kay, I’m a pretty good historian and know some of the flow of history, but this one I was not really aware of. In late 1950, the North Koreans were pushing south, just kicking the stuffing out of their southern counterparts. Then General MacArthur had a bold plan of landing at Inchon. This broke the North Korean rear and sent them streaming up the continent for safety. Attempting a bold follow-up, MacArthur sent his Army and Marine units pushing for the Yalu River, the border with China. As long as the Chinese kept in their own backyard, he’d have the […]
February 2, 2020

Mortal Engines (Review)

uring a family vacation down in Madeira Beech, I happened to find a supper-massive used bookstore (Haslam’s Book Store). While stuffing loot into my bag, I came across the YA Mortal Engines series by Philip Reeve. Looked interesting so I picked up the first four from the five part series. Good for me. Mortal Engines is a book set in the far future (after the Sixty Minutes war). This war was so intense that it shook the very planet’s tectonic plates together. Cities of survivors, in danger because their locations were known to those who would prey on them, decided […]
January 26, 2020

Persepolis Rising (Review)

t’s been thirty years since Captain James Holden sent the last fleet of the Free Navy into a strange unknown using instabilities of the ring gate. Everyone’s getting old. So old, in fact, that Holden and his companion Naomi are cashing out their share of the Rocinante and retiring. Everyone else is sticking to it (with Bobby Draper as the new Captain) except poor Clarissa Mao who is dying from her leaking implants. So they make their plans. And you know about plans. It is then that through the gates sail two ships of the long missing Martian effort to […]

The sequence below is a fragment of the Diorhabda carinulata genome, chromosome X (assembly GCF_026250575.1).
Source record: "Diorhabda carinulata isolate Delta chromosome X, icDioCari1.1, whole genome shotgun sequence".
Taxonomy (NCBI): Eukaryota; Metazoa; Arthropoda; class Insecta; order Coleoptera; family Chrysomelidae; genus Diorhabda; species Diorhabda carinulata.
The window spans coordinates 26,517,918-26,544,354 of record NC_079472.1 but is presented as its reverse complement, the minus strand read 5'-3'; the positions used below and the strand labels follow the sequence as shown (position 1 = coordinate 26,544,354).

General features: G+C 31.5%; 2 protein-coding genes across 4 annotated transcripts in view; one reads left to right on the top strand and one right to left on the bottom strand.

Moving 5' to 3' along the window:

January 19, 2020

The Lone Ranger and Tonto Fistfight in Heaven (Review)

his book is the words and work of an Indian Writer, Sherman Alexie, and the collection that won him the National Book Award. It’s an odd collection of short stories (Biographical? Fiction? Hard to tell) about life on the rez, the hopelessness, the alcoholism, the despair. Really, I got about ¾ of the way through and had to take a break. Too many Indians escaping the rez yet falling back in. Too many lives turning dark. Look, I’m a liberal softie and I always get depressed when a bunch of tough settlers shoot the shit out of a war party […]
January 13, 2020

North to the Rails (Review)

o I was in the middle of a book of collected short stories, thoughtful pieces about reservation life by an American Indian. After a while, the hopelessness and despair of it all got to me. I needed a break. So, what, I read a cowboy book? A bit incorrect. But it’s Louis L’Amour, and nobody does chaps and six-guns like Lou. It’s escapism at its best, just wide-open spaces and all that. In North to the Rails, Tom Chantry comes west to save his soon-to-be-father-in-law by getting a herd of desperately-needed beef to the Union Pacific railhead. Of course, he’s […]